These delicate buckwheat strands are one of Japan's most popular foods. We tasted six products to see how they differed.
Published July 19, 2019. Appears in America's Test Kitchen TV Season 21: Japanese-Inspired Favorites
Soba noodles have been an important part of Japanese cuisine since they were first developed in the country in the late 1500s or early 1600s. It's traditional to eat soba on New Year's Eve and to gift soba to new neighbors because, among other things, the long, slim noodles are thought to bring good luck and a long life. But they're not just for special occasions. Japan has tens of thousands of soba shops—from elegant, formal restaurants to casual spots. You can even buy soba noodles from vending machines. It's easy to see why these buckwheat noodles are so popular: They're hearty and slightly chewy, with a delicate earthy, nutty flavor. In the summertime, soba noodles are refreshing when served chilled with a dipping sauce or cold broth. And in colder weather, these noodles form the foundation for comforting, satisfying hot soups. We love them both in time-honored Japanese recipes and in some nontraditional applications, such as soba noodle salads.
Dried soba noodles are easy to find in Asian markets, in many grocery stores, and online. Which ones should you buy? To find out, we purchased six kinds of dried soba noodles, priced from about $3 to about $9 per package, and sampled them in two blind tastings. First, we ate them plain, sampling them with a side of traditional tsuyu, a Japanese dipping sauce made by combining dashi and a soy sauce, mirin, and sugar mixture called kaeshi. Next, we sampled them in a salad with vegetables.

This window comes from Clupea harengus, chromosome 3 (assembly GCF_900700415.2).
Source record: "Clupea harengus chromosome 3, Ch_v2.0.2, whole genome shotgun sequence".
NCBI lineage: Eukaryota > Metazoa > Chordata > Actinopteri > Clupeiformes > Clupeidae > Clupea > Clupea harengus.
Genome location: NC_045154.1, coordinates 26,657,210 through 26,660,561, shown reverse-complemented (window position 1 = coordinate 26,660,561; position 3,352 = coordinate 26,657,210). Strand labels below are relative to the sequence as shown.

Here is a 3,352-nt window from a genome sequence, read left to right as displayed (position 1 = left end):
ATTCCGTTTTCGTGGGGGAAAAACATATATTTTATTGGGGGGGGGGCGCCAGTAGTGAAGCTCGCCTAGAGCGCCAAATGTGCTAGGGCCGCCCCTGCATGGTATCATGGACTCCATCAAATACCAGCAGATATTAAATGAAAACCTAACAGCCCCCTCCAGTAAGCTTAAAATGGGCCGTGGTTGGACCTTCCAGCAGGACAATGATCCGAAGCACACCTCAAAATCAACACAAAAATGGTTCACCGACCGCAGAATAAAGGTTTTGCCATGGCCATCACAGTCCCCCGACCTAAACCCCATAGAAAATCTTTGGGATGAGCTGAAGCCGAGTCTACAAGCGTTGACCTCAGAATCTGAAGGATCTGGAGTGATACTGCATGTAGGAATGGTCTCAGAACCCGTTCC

Traditional dried soba noodles have just two ingredients: buckwheat flour and water. Buckwheat flour contains no gluten, the protein that gives wheat-based doughs their elasticity. As a result, doughs made with buckwheat flour are delicate and the noodles tend to be more fragile than noodles that contain a blend of buckwheat flour and wheat flour. Two of the noodles in our lineup were made from 100 percent buckwheat flour, while four were made from a blend of buckwheat and wheat flours.
Let's cut to the chase. The presence of wheat flour changes both the flavor and the texture of the noodles. While we liked every product we tasted, they were very different. The noodles made from buckwheat flour tasted deeply earthy, nutty, and faintly sweet. That big buckwheat flavor stood out even when the noodles were tossed with a bold dressing and vegetables in a salad or dipped in tsuyu. Tasters liked that the “toasty buckwheat flavor” was “pronounced” and “came through with each bite.”
Conversely, noodles made from a blend of buckwheat and wheat flours tasted milder because the addition of wheat flour tempered the buckwheat's intensity. The exact ratio of flours isn't typ...
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Kate is a deputy editor for ATK Reviews. She's a culinary school graduate and former line cook and cheesemonger.